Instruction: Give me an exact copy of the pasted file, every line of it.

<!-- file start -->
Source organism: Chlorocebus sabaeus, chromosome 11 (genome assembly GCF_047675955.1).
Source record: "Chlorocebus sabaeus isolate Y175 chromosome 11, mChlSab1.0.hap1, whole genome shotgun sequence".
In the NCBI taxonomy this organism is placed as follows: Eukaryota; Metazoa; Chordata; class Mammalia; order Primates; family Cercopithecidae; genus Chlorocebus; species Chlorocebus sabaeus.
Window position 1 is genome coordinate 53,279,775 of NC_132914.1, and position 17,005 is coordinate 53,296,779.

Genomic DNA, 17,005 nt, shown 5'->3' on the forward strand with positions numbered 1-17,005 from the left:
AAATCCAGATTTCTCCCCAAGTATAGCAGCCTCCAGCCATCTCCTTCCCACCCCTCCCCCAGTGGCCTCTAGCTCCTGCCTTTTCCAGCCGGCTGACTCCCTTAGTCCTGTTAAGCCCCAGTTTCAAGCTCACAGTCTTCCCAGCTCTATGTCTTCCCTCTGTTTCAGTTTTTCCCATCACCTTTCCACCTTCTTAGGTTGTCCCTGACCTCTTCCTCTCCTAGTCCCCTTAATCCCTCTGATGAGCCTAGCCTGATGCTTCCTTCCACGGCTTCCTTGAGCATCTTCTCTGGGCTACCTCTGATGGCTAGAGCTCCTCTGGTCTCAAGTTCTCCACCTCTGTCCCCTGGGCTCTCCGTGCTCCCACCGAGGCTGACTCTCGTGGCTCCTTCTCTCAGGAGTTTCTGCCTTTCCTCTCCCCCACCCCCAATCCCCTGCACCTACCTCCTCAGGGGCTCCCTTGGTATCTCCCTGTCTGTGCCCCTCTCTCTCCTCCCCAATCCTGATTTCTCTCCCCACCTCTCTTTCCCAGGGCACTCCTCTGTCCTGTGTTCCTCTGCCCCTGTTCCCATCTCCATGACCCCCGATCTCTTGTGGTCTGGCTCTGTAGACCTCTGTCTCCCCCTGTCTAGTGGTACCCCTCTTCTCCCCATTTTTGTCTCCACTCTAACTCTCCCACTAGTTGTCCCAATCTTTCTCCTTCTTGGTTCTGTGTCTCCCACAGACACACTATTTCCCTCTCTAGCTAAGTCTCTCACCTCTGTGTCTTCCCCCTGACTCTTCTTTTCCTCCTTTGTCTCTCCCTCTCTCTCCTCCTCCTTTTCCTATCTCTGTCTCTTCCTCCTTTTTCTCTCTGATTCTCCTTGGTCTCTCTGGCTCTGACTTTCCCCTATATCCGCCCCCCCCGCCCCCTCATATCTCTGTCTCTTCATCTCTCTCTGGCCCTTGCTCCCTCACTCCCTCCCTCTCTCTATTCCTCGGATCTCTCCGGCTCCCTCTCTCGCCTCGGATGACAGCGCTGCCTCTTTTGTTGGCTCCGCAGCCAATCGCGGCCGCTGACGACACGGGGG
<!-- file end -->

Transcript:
Source organism: Chlorocebus sabaeus, chromosome 11 (genome assembly GCF_047675955.1).
Source record: "Chlorocebus sabaeus isolate Y175 chromosome 11, mChlSab1.0.hap1, whole genome shotgun sequence".
In the NCBI taxonomy this organism is placed as follows: Eukaryota; Metazoa; Chordata; class Mammalia; order Primates; family Cercopithecidae; genus Chlorocebus; species Chlorocebus sabaeus.
Window position 1 is genome coordinate 53,279,775 of NC_132914.1, and position 17,005 is coordinate 53,296,779.

Genomic DNA, 17,005 nt, shown 5'->3' on the forward strand with positions numbered 1-17,005 from the left:
AAATCCAGATTTCTCCCCAAGTATAGCAGCCTCCAGCCATCTCCTTCCCACCCCTCCCCCAGTGGCCTCTAGCTCCTGCCTTTTCCAGCCGGCTGACTCCCTTAGTCCTGTTAAGCCCCAGTTTCAAGCTCACAGTCTTCCCAGCTCTATGTCTTCCCTCTGTTTCAGTTTTTCCCATCACCTTTCCACCTTCTTAGGTTGTCCCTGACCTCTTCCTCTCCTAGTCCCCTTAATCCCTCTGATGAGCCTAGCCTGATGCTTCCTTCCACGGCTTCCTTGAGCATCTTCTCTGGGCTACCTCTGATGGCTAGAGCTCCTCTGGTCTCAAGTTCTCCACCTCTGTCCCCTGGGCTCTCCGTGCTCCCACCGAGGCTGACTCTCGTGGCTCCTTCTCTCAGGAGTTTCTGCCTTTCCTCTCCCCCACCCCCAATCCCCTGCACCTACCTCCTCAGGGGCTCCCTTGGTATCTCCCTGTCTGTGCCCCTCTCTCTCCTCCCCAATCCTGATTTCTCTCCCCACCTCTCTTTCCCAGGGCACTCCTCTGTCCTGTGTTCCTCTGCCCCTGTTCCCATCTCCATGACCCCCGATCTCTTGTGGTCTGGCTCTGTAGACCTCTGTCTCCCCCTGTCTAGTGGTACCCCTCTTCTCCCCATTTTTGTCTCCACTCTAACTCTCCCACTAGTTGTCCCAATCTTTCTCCTTCTTGGTTCTGTGTCTCCCACAGACACACTATTTCCCTCTCTAGCTAAGTCTCTCACCTCTGTGTCTTCCCCCTGACTCTTCTTTTCCTCCTTTGTCTCTCCCTCTCTCTCCTCCTCCTTTTCCTATCTCTGTCTCTTCCTCCTTTTTCTCTCTGATTCTCCTTGGTCTCTCTGGCTCTGACTTTCCCCTATATCCGCCCCCCCCGCCCCCTCATATCTCTGTCTCTTCATCTCTCTCTGGCCCTTGCTCCCTCACTCCCTCCCTCTCTCTATTCCTCGGATCTCTCCGGCTCCCTCTCTCGCCTCGGATGACAGCGCTGCCTCTTTTGTTGGCTCCGCAGCCAATCGCGGCCGCTGACGACACGGGGG